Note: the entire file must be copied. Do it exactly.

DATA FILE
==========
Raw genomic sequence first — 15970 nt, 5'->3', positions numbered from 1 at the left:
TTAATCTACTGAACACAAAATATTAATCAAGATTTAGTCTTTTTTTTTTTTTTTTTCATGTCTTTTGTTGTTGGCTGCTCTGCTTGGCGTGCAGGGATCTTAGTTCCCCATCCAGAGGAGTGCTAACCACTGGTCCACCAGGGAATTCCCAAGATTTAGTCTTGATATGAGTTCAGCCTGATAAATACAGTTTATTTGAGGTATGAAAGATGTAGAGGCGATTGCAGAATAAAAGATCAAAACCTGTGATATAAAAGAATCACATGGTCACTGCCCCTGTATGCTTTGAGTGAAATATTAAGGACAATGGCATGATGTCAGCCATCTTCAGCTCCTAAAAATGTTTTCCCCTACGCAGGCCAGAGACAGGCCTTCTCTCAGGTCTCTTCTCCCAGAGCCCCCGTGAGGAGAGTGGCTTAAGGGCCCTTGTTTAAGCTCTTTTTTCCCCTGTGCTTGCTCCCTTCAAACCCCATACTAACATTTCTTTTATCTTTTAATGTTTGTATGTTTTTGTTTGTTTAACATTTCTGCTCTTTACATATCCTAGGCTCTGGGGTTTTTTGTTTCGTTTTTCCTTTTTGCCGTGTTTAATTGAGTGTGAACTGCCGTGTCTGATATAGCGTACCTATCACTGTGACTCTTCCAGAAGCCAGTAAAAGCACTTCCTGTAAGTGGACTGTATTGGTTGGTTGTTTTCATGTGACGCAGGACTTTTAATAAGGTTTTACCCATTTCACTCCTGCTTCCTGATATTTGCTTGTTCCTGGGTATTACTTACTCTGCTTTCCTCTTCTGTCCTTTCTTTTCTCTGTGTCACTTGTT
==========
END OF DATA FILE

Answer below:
Raw genomic sequence first — 15970 nt, 5'->3', positions numbered from 1 at the left:
TTAATCTACTGAACACAAAATATTAATCAAGATTTAGTCTTTTTTTTTTTTTTTTTCATGTCTTTTGTTGTTGGCTGCTCTGCTTGGCGTGCAGGGATCTTAGTTCCCCATCCAGAGGAGTGCTAACCACTGGTCCACCAGGGAATTCCCAAGATTTAGTCTTGATATGAGTTCAGCCTGATAAATACAGTTTATTTGAGGTATGAAAGATGTAGAGGCGATTGCAGAATAAAAGATCAAAACCTGTGATATAAAAGAATCACATGGTCACTGCCCCTGTATGCTTTGAGTGAAATATTAAGGACAATGGCATGATGTCAGCCATCTTCAGCTCCTAAAAATGTTTTCCCCTACGCAGGCCAGAGACAGGCCTTCTCTCAGGTCTCTTCTCCCAGAGCCCCCGTGAGGAGAGTGGCTTAAGGGCCCTTGTTTAAGCTCTTTTTTCCCCTGTGCTTGCTCCCTTCAAACCCCATACTAACATTTCTTTTATCTTTTAATGTTTGTATGTTTTTGTTTGTTTAACATTTCTGCTCTTTACATATCCTAGGCTCTGGGGTTTTTTGTTTCGTTTTTCCTTTTTGCCGTGTTTAATTGAGTGTGAACTGCCGTGTCTGATATAGCGTACCTATCACTGTGACTCTTCCAGAAGCCAGTAAAAGCACTTCCTGTAAGTGGACTGTATTGGTTGGTTGTTTTCATGTGACGCAGGACTTTTAATAAGGTTTTACCCATTTCACTCCTGCTTCCTGATATTTGCTTGTTCCTGGGTATTACTTACTCTGCTTTCCTCTTCTGTCCTTTCTTTTCTCTGTGTCACTTGTT